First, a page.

This is not the first time TH has been owned by an American company, Somewhere around '06, or '08, TH was owned by the company that owns Wendy's. The merger only lasted a couple of years and Wendy's spun off TH.

I see Wiki has info on the new merge, they're saying a Brazilian investment firm will be the new owner of both. The company is 3G Capital. I see they purchased Burger King in 2010. That's when your US Senator should have gotten bent out of Shape. Looks like BK and TH profit will be going south, not north.
 

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Good article about Canada's love of Timmies and how it will go over here. I myself will unravel like a cheap suit if someone messes with my morning coffee break or there will be a mess of Burger Kings with dining rooms full of 7.62 x39 slugs LOL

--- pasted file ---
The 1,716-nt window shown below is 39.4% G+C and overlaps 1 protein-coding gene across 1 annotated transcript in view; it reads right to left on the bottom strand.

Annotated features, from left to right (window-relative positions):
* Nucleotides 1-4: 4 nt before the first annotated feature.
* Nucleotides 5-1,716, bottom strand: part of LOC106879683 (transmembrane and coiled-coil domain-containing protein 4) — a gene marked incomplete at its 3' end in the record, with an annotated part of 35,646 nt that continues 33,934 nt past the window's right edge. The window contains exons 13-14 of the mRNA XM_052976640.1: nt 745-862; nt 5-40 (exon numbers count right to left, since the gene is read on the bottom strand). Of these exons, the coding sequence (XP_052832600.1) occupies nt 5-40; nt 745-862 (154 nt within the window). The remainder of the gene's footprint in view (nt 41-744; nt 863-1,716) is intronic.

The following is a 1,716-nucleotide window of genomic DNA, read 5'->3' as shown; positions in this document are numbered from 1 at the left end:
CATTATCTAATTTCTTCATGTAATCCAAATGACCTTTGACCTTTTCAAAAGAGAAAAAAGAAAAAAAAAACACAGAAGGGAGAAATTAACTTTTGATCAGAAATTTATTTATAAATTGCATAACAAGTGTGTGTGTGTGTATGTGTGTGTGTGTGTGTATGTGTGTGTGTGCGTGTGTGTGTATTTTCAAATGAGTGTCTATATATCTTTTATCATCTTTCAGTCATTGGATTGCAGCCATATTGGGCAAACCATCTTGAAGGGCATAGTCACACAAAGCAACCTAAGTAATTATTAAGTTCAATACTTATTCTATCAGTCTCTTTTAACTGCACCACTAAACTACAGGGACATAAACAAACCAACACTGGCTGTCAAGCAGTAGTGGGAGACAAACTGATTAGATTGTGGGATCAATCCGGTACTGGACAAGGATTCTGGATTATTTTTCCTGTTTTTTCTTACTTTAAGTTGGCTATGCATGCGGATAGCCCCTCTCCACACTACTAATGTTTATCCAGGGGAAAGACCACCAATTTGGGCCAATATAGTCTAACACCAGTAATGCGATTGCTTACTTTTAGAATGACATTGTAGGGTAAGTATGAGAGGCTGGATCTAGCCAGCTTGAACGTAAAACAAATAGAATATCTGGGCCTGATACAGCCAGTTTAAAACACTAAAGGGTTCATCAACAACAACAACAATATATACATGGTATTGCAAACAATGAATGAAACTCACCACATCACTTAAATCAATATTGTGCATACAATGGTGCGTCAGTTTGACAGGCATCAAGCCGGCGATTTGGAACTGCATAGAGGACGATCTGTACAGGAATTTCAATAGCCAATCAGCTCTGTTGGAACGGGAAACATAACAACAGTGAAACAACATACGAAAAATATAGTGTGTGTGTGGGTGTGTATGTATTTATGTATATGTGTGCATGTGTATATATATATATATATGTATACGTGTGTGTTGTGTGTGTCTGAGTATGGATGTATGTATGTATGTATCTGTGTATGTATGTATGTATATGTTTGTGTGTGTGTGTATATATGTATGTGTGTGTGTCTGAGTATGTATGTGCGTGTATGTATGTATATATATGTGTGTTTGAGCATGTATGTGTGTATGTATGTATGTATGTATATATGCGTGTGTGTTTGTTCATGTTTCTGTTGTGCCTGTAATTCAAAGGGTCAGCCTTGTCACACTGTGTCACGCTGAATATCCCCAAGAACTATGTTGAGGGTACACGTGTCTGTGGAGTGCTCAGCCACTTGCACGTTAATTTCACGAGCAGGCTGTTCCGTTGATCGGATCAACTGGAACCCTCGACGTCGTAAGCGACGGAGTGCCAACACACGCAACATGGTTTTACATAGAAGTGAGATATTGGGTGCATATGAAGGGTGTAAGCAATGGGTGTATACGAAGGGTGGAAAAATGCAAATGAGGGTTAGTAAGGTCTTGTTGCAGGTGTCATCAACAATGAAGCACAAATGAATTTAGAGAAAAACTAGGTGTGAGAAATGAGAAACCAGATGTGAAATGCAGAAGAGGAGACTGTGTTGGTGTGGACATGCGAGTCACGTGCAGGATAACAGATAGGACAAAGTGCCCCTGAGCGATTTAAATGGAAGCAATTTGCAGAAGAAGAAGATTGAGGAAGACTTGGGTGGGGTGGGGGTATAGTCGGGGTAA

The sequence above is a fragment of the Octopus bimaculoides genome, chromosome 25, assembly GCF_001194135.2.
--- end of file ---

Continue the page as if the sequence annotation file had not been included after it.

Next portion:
TORONTO (AP) — Few things unite Canadians the way Tim Hortons does. For half a century, they have warmed themselves on chilly mornings with the chain's coffee and Timbits — or doughnut holes to Americans.

So news this week that Burger King will buy Tim Hortons served as a bittersweet reminder of how beloved the homegrown chain is in Canada, where 75 percent of the all the coffee sold at fast food restaurants comes from "Timmy's," as it is affectionately known. Tim Hortons is found in just about every small town and large city across Canada, and hockey-mad Canadians often head to their local Timmy's before or after their kids' games.

Tim Hortons, in a bid to quell any concerns that its distinctly Canadian brand could be watered down, went out of its way to assure that the red and brown coffee and doughnut shop won't change, taking out big ads in newspapers and declaring "fellow Canadians can all rest assured that Tim Hortons will still be Tim Hortons following this transaction."